There are still very few good movies that are centrally about the Internet. Television, with “Black Mirror” and “Mr. Robot,” has more persuasively imagined the Web’s promises and perils. Even on those series, though, there is a tendency to be didactic about the Internet—and a related tendency to reflect online life with a fun-house mirror, to make it ominous and overblown. At its occasional best, “Nerve” functions as a regular mirror, faithfully reproducing the Internet’s patterns of love, hate, and attention. In these moments, the details are sarcastic and eerie, disturbingly mundane. One Nerve user is named “@art_thot69.” The non-stop spray of comments on Vee’s account includes common slurs, comments about her body, jokes about memes. Snapchat clips roll during the end credits; little hearts explode across the screen as the live-streaming numbers go up.

Unfortunately for “Nerve,” Vee isn’t playing for the likes—she’s not out to get famous or attract attention—but, rather, to earnestly prove to herself that she’s not as timid as she seems. The monetary incentive helps. (Her mother, played by Juliette Lewis, is a seemingly overworked nurse.) It also helps that Vee’s initial dares involve kissing Dave Franco, riding a motorcycle into New York City with Dave Franco, and undressing in front of Dave Franco. Both actors are too old for the parts they’re playing, but they have a sweet chemistry: Roberts is best when Vee is credibly delighted by her adventure, when the machinations of the watchers seem, briefly, like romantic fate.

But Vee knows that the game she’s playing is an improbable exaggeration. Her quietly lovelorn friend Tommy (an endearing Miles Heizer) reminds her, “Some kid supposedly died in Seattle playing this.” Tommy explains that the police couldn’t do anything afterward, because Nerve exists on a peer-to-peer network, the watchers are anonymous, and there’s no central server for anyone to shut down. The game’s enticements are ultimately irresistible: Vee joins the lurking faction of people who would make a variety of compromises if the end result were fifty-one thousand people watching them careen through photogenic adventures involving a mischievous dreamboat and glittery couture.

“Are you a watcher or a player?” Nerve asks its users, repeatedly. “I love you so much, Vee, but you’re a watcher,” Syd says. It’s a damning insult for the adolescents of social media: you do the liking; you are never liked.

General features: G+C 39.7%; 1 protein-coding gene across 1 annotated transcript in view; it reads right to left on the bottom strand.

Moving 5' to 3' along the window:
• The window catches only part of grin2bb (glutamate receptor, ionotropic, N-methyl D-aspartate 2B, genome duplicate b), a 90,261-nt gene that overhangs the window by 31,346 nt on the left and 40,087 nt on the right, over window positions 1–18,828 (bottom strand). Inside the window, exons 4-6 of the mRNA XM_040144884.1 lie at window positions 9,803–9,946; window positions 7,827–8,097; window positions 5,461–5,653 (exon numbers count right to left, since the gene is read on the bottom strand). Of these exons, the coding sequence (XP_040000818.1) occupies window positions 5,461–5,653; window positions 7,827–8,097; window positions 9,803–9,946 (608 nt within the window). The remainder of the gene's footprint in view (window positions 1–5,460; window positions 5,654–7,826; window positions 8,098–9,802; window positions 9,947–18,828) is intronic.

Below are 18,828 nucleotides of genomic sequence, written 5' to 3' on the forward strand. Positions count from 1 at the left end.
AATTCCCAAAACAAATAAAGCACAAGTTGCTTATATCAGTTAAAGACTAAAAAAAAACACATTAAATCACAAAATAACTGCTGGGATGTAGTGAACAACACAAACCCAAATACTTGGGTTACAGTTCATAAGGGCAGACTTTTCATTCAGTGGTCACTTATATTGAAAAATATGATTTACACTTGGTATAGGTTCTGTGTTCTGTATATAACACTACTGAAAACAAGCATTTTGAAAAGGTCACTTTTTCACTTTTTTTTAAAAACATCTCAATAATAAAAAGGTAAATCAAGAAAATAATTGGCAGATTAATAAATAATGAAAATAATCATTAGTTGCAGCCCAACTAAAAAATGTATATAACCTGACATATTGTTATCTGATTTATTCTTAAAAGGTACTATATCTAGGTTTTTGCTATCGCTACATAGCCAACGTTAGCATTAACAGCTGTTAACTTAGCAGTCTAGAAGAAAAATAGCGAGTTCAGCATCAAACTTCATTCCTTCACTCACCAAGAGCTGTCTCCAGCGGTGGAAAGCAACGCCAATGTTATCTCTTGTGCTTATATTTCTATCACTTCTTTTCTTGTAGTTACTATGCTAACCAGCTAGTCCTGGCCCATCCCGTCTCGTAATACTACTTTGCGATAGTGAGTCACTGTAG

But all players are, inevitably, watchers, too. Imagining yourself through the perspective of an Internet audience is generally a prerequisite for successfully soliciting that audience. In interviews, the YouTube star Casey Neistat, who makes a cameo in “Nerve,” frequently discusses what he thinks his viewership wants to see. The self, the product, adjusts accordingly; players learn to watch themselves and, in doing so, are doubly incentivized to put on a good show. “The Internet has given me the dopamine, attention, amplification, connection, and escape I seek,” the poet Melissa Broder writes in her début essay collection, “So Sad Today.” “It has also distracted me, disappointed me, paralyzed me, and catalyzed a false sense of self.” And yet, “reality was never my first choice.”

“So Sad Today” is named after one of Broder’s Twitter accounts, which has amassed three hundred and seventy-three thousand followers. She routinely inspires a thousand or more people to retweet depressive epigrams like “i liked you better when you were imaginary.” Broder has “done well at the Internet,” she writes in the same “So Sad Today” essay. “If Twitter is a video game, I’ve beaten it.” The Internet, “even when it sucks, holds infinite potential at all times.”

That’s how it often feels, anyway—and that’s what makes the Internet such a perfect repository not only for our anxieties and fears but for our dreams, too. What “Nerve” catches, in its more realistic stretches, is how the possibility of being seen at all times, by an ever-expanding audience, can narrow our sense of ourselves, even when it’s making us feel expansive. We might learn to want, more than any adventure, the fleeting pleasure of getting people to watch.